It’s not about timing the market – it’s about time in the market.

What's the catch?

The government wants you to save. 

And you need to be a natural person – not a robot or a company.

It’s important to note that the TFSA is only recognised in the context of South Africa. This means that if you invest in an ETF such as the S&P 500, you will still need to pay the dividends witholding tax in the US. It will be less than normal, as we have a tax agreement with the US concerning dividends – so you will not pay dividends tax on the South African side. 

Should I use my TFSA as an emergency fund?

NO

NO

Did I mention that you should not be using your TFSA as your emergency fund? 

Your TFSA is a one way street: money going out can never be put in. Once you’ve maxed out the money that you can put in, it’s done.

Fela.

Complete.

You might think that this would not be achievable, but remember that inflation and the government’s general tendency to not lift the allowable amount with inflation makes this little baby one of the most important investments to leave alone. 

Conclusion

The government is out to get you! 

They want your money.

Yet, they also need to look at national and consumer debt.

It thus makes sense to get things in place to help the humble residents not to make debt. 

Go now – and MAX OUT YOUR TFSA!

Happy investing!

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This Post Has 7 Comments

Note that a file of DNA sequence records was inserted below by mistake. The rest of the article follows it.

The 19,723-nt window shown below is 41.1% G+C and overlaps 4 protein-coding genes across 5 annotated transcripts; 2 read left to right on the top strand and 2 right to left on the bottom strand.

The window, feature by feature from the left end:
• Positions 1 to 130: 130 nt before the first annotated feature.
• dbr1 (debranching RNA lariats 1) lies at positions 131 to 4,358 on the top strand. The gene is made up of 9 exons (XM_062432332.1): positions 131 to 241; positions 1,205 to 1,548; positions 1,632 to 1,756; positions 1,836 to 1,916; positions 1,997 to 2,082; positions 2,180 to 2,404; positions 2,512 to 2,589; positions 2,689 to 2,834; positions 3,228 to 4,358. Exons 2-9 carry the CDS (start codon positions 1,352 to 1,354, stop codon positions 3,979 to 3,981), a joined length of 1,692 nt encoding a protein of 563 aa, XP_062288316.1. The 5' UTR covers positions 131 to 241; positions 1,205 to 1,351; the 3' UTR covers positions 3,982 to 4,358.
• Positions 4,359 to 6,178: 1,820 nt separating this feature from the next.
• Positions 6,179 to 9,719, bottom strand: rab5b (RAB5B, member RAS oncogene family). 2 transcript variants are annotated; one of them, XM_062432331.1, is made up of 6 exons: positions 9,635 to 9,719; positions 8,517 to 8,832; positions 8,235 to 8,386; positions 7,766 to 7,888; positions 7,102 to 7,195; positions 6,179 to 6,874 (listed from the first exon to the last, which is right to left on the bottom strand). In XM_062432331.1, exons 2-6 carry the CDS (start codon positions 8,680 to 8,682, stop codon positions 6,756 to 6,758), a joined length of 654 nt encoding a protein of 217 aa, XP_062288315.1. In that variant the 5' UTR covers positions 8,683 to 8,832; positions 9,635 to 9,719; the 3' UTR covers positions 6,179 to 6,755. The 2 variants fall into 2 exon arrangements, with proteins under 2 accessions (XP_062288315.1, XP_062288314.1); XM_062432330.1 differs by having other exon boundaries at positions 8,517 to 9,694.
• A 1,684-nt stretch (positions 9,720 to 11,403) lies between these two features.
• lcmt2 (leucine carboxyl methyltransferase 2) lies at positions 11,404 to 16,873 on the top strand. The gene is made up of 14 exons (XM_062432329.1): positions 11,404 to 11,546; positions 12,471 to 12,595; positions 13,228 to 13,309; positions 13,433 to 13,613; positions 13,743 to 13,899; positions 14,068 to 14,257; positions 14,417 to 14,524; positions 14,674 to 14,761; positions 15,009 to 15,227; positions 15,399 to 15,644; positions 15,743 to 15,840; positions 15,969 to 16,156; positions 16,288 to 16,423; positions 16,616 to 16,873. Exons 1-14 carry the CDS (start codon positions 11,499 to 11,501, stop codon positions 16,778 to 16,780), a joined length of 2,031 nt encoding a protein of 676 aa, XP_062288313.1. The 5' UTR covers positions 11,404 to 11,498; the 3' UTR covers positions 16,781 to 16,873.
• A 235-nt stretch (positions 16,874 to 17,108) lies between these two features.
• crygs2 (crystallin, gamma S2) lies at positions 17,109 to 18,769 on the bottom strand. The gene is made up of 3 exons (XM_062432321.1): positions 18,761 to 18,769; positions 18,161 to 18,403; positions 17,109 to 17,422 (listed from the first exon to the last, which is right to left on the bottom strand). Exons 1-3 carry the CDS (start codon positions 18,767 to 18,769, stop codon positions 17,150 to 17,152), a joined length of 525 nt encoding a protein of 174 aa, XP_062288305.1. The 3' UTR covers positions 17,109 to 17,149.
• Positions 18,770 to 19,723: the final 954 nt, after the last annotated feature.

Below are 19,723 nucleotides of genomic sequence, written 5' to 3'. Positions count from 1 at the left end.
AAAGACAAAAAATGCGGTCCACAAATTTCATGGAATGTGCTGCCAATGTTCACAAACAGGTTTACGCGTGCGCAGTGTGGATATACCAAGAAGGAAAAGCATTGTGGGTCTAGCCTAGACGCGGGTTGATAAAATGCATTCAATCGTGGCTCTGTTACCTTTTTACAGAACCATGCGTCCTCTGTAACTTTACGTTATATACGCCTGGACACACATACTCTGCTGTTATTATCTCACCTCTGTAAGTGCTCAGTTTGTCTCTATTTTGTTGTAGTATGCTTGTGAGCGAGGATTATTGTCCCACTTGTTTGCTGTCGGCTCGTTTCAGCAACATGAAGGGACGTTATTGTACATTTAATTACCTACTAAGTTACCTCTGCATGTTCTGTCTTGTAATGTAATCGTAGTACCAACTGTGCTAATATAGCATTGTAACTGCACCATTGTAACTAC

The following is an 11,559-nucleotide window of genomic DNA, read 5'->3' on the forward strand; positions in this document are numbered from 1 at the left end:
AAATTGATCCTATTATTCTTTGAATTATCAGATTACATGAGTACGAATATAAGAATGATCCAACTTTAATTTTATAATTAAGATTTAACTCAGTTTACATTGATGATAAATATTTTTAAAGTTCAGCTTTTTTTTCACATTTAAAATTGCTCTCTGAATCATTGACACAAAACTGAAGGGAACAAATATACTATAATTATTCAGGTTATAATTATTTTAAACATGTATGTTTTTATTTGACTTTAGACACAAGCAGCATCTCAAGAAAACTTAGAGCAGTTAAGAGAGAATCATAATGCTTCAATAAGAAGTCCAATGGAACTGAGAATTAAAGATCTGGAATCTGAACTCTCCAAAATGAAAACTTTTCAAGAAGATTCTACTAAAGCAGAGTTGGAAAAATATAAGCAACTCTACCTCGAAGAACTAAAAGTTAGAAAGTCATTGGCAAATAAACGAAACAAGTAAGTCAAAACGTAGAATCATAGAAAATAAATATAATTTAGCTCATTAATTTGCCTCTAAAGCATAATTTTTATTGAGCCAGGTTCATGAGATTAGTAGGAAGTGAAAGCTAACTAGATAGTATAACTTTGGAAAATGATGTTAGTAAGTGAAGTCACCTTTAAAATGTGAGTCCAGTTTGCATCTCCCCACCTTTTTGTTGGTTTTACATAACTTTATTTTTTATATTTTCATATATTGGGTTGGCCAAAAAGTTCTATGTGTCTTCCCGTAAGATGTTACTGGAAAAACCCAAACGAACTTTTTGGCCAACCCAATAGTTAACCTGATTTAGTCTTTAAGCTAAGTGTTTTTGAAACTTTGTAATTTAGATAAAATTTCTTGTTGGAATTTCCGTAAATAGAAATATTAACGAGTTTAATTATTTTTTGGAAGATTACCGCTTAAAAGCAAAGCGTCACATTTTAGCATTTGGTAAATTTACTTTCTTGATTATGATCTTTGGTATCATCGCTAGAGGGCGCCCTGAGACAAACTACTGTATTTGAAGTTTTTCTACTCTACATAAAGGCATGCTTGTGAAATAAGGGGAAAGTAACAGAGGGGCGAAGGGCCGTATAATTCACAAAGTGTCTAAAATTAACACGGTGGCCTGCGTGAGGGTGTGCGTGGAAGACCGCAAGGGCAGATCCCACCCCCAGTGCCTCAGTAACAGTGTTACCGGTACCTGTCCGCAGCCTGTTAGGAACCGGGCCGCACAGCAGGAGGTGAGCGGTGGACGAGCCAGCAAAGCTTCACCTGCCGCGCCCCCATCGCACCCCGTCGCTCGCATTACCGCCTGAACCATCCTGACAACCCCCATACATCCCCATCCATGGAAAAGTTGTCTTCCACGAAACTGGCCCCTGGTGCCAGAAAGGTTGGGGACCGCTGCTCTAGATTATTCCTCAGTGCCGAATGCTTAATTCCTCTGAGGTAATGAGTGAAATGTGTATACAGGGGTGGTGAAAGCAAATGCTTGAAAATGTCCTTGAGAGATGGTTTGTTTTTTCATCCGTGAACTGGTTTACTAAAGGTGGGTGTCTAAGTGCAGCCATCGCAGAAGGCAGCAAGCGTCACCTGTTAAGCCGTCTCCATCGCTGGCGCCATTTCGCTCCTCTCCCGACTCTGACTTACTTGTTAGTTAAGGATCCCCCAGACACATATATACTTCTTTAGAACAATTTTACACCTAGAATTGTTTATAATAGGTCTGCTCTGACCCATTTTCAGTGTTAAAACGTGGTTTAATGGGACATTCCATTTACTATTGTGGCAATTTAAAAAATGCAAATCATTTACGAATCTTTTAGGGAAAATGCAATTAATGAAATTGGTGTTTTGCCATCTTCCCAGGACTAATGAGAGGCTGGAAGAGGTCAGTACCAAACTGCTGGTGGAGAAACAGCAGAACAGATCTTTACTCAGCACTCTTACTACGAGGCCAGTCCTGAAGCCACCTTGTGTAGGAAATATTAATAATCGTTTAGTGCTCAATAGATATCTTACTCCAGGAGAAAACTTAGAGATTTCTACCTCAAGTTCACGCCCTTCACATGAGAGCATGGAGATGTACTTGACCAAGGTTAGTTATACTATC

1. Meter

    Hi Frugal,

    I have an access bond and put all majority of my savings in this account. How would you rate this vs. TFSA?

    1. frugallocal

      Hey there, well, in my opinion, it’s worth checking out a TFSA, as once you hit retirement, you won’t have a bond – and all excess money will have to be in cash. Currently, the first R 23 800 p.a. isn’t taxable, but anything more than that you will be taxed.
      In conclusion, for now a bond might be better, but as soon as you hit retirement, the TFSA would’ve been better – as you can only save 36k p.a. in this account.
      I personally do both!

      1. Meter

        Excellent, thanks!
        Once the Corona, work security, etc. dies down i’ll make a plan.

    2. Wouter

      Dave Ramsey advices to only start investing(in this case TFSA) once you are out of debt, excluding your house, and have an emergency fund of 3 to 6 months of expenses in place. That includes all consumer debt and your car loan to be paid up in full.

      Then you can start investing by maxing out your TFSA (R36 000 for the year or R3000 per month), and after that you can max out your RA contribution up to 27.5% of your taxable income preferably into a low cost, index tracking, passively managed provider.

      Then everything that is left, you can pay off your house early and pay it into your home loan.

      But if your salary is affected by the corona crisis, rather go into conserve mode for now. Cut all unnecessary spending and pile up cash into your emergency fund. Once it blows over, you can go straight back into the investing.

      1. frugallocal

        I quite enjoy his teaching and it makes sense. I don’t agree with the RA part, as people planning to retire earlier will jave their money locked up, which might not be in your best interest.

        In my opinion, debt (except for property) is evil and must be paid off asap.

        Also notice that the US environment and laws are a lot different, e.g. fees for investment, and no conversion fees from another currency.

        Thanks for your comment 🙂

  2. Mzantsi Boy

    This is an informative article.

    1. frugallocal

      Thank you!